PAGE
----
- Initial contact within the first 30 days of joining.
- Contact them personally twice (why twice? Once is nice, but twice is impressive) within the first two months.
- Send a mini-survey to members six months after they join to see how they rate your club’s service (i.e. six month report card). Questions could include: Is club meeting start time convenient? Is meeting frequency appropriate for our club? How can we improve our club? Club meetings?
Mentors and New Member Coordinators. To assist in contacting and welcoming new members to your club, consider establishing a mentor program. You may even wish to create a new position within your club that’s specifically aimed for new members, and this could be referred to a “New Member Coordinator.” Mentors and New Member Coordinators are very important since they’ll probably have the first contact with new and potential members. As presumed, both need to know the club well and like interacting with people.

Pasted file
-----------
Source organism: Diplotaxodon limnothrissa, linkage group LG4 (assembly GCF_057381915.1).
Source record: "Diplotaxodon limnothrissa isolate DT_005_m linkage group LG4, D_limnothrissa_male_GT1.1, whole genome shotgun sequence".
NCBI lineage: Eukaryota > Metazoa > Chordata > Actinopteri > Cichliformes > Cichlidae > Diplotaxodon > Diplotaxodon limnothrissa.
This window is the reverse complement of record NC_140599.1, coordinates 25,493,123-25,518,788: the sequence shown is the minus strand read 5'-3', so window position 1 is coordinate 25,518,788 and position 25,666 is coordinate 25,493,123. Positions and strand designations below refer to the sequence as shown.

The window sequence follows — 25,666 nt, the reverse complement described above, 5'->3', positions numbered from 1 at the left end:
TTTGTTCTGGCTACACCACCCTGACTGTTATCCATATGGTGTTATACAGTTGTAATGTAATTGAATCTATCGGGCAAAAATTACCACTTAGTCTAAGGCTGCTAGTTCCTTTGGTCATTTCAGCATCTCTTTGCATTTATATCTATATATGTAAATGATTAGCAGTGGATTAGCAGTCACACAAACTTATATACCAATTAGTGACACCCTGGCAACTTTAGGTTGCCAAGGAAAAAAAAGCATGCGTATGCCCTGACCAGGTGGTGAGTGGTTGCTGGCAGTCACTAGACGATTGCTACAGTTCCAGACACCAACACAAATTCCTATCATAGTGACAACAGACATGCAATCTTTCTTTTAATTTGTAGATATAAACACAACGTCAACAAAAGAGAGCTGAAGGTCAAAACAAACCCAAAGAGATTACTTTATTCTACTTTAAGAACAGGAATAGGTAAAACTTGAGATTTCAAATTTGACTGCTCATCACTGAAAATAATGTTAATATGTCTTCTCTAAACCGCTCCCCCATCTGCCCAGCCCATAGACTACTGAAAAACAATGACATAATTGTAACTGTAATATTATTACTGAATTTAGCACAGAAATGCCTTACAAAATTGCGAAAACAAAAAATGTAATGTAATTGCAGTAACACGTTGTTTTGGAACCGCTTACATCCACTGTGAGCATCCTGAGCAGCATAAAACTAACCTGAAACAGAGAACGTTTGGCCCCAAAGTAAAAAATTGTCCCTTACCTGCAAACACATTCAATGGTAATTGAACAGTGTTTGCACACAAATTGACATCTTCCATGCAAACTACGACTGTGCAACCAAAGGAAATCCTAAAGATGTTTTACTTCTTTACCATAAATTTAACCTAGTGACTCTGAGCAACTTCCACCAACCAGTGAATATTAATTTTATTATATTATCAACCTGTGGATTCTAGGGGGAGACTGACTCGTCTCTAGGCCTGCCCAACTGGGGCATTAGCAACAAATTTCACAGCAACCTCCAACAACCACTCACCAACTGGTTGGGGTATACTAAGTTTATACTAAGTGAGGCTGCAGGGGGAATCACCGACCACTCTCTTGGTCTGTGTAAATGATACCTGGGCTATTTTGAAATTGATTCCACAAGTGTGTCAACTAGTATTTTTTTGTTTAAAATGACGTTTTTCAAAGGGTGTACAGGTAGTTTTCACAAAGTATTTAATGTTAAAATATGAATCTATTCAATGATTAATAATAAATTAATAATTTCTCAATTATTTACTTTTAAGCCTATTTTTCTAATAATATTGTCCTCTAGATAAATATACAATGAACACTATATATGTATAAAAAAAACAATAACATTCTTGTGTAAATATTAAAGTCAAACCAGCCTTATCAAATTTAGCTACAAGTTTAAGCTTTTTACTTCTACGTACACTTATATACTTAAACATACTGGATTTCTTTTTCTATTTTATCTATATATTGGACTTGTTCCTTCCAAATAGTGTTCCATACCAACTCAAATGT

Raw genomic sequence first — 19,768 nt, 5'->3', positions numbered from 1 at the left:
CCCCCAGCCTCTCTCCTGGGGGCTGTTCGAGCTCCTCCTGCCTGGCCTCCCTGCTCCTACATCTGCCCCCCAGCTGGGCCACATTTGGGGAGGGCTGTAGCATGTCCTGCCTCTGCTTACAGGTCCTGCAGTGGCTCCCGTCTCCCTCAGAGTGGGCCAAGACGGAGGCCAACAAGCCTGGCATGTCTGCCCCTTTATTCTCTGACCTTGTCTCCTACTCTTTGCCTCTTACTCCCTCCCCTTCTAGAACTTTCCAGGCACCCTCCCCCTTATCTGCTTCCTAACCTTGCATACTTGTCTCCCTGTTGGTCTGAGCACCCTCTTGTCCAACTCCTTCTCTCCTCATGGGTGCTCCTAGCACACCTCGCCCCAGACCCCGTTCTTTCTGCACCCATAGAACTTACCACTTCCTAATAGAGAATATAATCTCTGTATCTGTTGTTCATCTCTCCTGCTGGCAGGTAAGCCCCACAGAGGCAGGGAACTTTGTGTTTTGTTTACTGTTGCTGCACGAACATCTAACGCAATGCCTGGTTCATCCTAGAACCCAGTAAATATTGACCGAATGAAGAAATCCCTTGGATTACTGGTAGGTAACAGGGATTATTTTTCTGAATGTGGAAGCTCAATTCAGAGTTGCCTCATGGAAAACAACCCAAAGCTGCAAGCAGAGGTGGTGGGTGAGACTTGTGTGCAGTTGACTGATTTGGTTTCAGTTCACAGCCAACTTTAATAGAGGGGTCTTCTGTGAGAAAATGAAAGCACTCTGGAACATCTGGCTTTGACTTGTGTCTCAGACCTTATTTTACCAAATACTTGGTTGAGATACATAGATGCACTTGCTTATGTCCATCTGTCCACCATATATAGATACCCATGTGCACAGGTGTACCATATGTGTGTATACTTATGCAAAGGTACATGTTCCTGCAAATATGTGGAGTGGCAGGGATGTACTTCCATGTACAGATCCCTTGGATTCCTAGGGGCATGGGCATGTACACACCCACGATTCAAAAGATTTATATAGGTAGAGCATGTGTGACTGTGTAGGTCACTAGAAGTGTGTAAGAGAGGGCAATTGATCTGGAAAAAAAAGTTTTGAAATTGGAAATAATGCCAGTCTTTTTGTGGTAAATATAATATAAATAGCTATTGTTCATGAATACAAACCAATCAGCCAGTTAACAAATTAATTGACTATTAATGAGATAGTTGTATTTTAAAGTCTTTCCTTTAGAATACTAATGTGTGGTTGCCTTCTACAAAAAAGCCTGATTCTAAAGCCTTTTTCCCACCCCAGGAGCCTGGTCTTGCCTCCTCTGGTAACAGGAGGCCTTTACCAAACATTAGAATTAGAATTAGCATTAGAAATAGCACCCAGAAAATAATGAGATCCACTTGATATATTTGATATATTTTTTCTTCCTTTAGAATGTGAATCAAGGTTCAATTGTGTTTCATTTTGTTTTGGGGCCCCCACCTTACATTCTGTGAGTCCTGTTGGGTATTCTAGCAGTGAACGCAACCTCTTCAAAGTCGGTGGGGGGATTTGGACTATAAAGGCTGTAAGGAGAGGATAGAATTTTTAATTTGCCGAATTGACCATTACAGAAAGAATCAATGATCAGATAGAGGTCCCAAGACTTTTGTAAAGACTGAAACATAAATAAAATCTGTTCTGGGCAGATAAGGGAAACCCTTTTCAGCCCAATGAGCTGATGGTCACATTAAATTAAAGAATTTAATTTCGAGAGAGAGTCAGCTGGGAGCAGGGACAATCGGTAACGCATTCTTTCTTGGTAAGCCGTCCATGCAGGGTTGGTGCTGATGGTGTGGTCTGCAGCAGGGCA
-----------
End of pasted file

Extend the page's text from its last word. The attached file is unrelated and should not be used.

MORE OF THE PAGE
- New member orientation. Don’t assume new members will automatically have the skills and experience necessary to fully participate in club meetings or serve on the board. All new members—both young and old—should have the option to receive training or an orientation.
- Utilize mentors or New Member Coordinators (if any).
- Provide new members with a membership kit or brochure highlighting club information, opportunities for involvement and activities.
- Provide new members with the history of the club, previous issues, past actions taken, and other useful information.